Myth #2: There Is No Budget

Many kids don’t know that money has to be budgeted. Families on television don’t have to wait until payday to buy new shoes or worry about how to pay the fuel bill, but those in real life do. Because of this omission from what kids perceive, there’s a lack of understanding that each person only has a limited amount of funds that must be used to cover all his or her expenses.

 Teacher Fix: Kids off all ages should be exposed to budgets and how to use them in the classroom. For young children, pretend grocery shopping gives teachers the opportunity to teach how to make decisions on what to buy, while those in high school are old enough to understand full household budgets.

Myth #3: Plastic Money Is Endless

To kids, debit and credit cards must seem like magic. It’s a small piece of plastic that’s used to buy things and this same card can be put in an ATM to get money. And that’s all they see. Children don’t know that mom or dad’s paycheck gets deposited and that the card is attached to a bank account. They only know that the card can seemingly be used whenever to get whatever they want, so it’s easy to understand how kids gain this misperception.

 Teacher Fix: Give lessons on debit cards, checkbook balancing, FICO scores, and good credit management. Explain how to build positive credit, the consequences of making bad credit choices, and how credit scores impact buying decisions.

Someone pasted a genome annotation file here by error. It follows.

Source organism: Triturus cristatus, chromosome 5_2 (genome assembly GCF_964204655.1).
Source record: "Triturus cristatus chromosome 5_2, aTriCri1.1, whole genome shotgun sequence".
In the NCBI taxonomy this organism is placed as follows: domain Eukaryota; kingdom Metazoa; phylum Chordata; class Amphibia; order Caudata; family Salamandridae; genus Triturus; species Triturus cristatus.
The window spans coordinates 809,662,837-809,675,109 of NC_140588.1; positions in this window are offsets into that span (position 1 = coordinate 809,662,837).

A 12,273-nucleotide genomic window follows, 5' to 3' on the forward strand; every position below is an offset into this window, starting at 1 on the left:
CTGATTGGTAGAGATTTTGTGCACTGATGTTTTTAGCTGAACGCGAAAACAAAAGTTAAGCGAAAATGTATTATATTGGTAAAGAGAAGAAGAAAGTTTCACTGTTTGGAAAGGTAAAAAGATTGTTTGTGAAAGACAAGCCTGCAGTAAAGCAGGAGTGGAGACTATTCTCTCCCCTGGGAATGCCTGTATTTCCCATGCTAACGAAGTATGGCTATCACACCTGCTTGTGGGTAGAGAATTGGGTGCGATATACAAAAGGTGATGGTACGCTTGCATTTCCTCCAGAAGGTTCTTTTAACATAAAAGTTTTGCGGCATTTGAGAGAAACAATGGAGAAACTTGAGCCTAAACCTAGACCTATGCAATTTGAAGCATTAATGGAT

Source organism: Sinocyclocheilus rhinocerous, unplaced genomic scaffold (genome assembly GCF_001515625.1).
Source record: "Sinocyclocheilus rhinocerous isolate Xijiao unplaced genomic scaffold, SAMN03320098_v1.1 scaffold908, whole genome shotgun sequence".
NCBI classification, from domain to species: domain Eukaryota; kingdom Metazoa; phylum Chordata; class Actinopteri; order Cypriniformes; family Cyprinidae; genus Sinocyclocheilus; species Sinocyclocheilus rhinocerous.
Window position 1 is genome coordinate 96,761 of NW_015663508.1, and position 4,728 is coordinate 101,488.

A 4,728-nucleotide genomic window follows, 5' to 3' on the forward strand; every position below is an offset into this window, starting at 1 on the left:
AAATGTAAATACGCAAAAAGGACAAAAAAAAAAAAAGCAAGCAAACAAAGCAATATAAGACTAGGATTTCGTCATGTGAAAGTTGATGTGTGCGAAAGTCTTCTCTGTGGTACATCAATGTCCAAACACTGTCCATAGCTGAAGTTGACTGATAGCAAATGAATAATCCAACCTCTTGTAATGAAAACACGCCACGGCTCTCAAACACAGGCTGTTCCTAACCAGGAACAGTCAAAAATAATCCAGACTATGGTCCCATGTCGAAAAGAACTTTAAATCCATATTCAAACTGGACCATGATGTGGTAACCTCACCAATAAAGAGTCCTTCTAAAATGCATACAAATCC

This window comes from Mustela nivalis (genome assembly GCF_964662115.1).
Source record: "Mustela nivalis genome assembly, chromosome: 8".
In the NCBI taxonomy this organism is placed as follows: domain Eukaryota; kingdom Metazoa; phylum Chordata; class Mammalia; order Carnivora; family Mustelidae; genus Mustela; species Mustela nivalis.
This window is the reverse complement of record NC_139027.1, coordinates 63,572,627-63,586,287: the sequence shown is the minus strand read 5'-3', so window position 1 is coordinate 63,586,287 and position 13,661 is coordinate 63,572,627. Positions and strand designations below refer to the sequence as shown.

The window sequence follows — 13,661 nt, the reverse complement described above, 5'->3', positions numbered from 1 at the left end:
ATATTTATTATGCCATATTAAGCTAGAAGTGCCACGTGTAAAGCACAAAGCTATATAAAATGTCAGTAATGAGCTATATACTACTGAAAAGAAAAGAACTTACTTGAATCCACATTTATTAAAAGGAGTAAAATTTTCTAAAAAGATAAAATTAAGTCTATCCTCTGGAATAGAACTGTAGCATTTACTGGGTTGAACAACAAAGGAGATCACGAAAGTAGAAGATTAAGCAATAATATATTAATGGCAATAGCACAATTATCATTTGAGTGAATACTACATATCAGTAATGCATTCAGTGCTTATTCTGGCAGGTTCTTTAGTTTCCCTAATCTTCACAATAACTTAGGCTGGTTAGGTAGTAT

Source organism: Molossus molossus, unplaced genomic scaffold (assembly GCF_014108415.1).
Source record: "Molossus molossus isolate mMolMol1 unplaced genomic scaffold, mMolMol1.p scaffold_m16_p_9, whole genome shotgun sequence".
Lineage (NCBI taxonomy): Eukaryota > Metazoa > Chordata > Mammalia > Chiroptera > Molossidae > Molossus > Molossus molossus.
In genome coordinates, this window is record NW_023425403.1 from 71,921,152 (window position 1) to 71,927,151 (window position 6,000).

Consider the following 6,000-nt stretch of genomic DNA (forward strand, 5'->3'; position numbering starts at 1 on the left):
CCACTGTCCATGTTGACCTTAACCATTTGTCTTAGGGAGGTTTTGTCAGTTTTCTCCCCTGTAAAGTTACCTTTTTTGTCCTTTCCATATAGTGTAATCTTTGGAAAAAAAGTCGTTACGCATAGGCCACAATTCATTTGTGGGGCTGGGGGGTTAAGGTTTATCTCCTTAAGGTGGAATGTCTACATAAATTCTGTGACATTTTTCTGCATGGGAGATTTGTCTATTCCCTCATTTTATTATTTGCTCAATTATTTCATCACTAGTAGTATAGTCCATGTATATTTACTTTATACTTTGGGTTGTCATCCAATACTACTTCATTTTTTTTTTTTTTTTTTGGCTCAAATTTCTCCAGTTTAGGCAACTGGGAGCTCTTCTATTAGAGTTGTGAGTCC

Myth #4: There’s No Reason to Save for Retirement

Many children don’t understand that it’s an individual’s responsibility to save for retirement. Many children think things are just taken care of and that once a home is paid for and someone has what they need, there’s no longer a need to have money, especially when the person in question is older.

 Teacher Fix: Introduce school-aged children to different types of retirement savings such as pensions, IRAs, and 401(k)s. With high school students, discuss social security and how it works, as well as how much money is needed for retirement and the best ways to save.

Myth #5: Taxes Must Be Paid

When a child sees a toy that costs $29.95, they assume they only need $29.95 to buy it. Taxes are a hard concept for children of all ages to understand, from the seven-year old wanting to buy a new game to the teenager who gets her first paycheck and realizes there’s an employment tax.

 Teacher Fix: To help kids gain a better understanding of taxes, teachers should incorporate lessons on different types of taxes and what this money is used for. With high schoolers, teachers can have mock tax forms that need to be completed every April to teach students how they’re done. 

Myth #6: Things Are Affordable

When it comes to how much things cost, most kids are clueless. Children in primary school may think a gallon of milk costs $20 and that a house only costs $100. Even as they age and the concept of money grows, many kids don’t fully understand the cost of the things from their Xbox 360 to a trip to Disney.